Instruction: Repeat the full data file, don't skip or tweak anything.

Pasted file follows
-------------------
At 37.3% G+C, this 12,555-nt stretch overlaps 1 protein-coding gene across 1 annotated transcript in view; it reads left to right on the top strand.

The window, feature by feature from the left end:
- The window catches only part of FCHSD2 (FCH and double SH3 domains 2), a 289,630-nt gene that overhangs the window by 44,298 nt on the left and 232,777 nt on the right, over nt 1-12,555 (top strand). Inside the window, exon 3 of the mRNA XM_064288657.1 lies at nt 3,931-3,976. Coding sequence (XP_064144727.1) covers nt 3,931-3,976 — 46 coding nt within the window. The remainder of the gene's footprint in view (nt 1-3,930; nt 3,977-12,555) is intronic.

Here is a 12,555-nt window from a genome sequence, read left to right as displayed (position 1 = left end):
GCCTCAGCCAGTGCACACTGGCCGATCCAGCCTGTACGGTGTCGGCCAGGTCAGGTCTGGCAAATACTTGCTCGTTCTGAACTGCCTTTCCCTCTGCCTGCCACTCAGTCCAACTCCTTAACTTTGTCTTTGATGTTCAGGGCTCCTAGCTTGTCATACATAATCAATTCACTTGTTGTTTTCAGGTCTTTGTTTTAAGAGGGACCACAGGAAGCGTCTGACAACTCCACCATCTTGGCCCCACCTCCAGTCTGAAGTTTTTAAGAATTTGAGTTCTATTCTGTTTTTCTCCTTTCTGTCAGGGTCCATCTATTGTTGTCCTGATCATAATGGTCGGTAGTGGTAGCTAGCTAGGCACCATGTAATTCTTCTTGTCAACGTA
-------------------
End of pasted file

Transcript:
At 37.3% G+C, this 12,555-nt stretch overlaps 1 protein-coding gene across 1 annotated transcript in view; it reads left to right on the top strand.

The window, feature by feature from the left end:
- The window catches only part of FCHSD2 (FCH and double SH3 domains 2), a 289,630-nt gene that overhangs the window by 44,298 nt on the left and 232,777 nt on the right, over nt 1-12,555 (top strand). Inside the window, exon 3 of the mRNA XM_064288657.1 lies at nt 3,931-3,976. Coding sequence (XP_064144727.1) covers nt 3,931-3,976 — 46 coding nt within the window. The remainder of the gene's footprint in view (nt 1-3,930; nt 3,977-12,555) is intronic.

Here is a 12,555-nt window from a genome sequence, read left to right as displayed (position 1 = left end):
GCCTCAGCCAGTGCACACTGGCCGATCCAGCCTGTACGGTGTCGGCCAGGTCAGGTCTGGCAAATACTTGCTCGTTCTGAACTGCCTTTCCCTCTGCCTGCCACTCAGTCCAACTCCTTAACTTTGTCTTTGATGTTCAGGGCTCCTAGCTTGTCATACATAATCAATTCACTTGTTGTTTTCAGGTCTTTGTTTTAAGAGGGACCACAGGAAGCGTCTGACAACTCCACCATCTTGGCCCCACCTCCAGTCTGAAGTTTTTAAGAATTTGAGTTCTATTCTGTTTTTCTCCTTTCTGTCAGGGTCCATCTATTGTTGTCCTGATCATAATGGTCGGTAGTGGTAGCTAGCTAGGCACCATGTAATTCTTCTTGTCAACGTA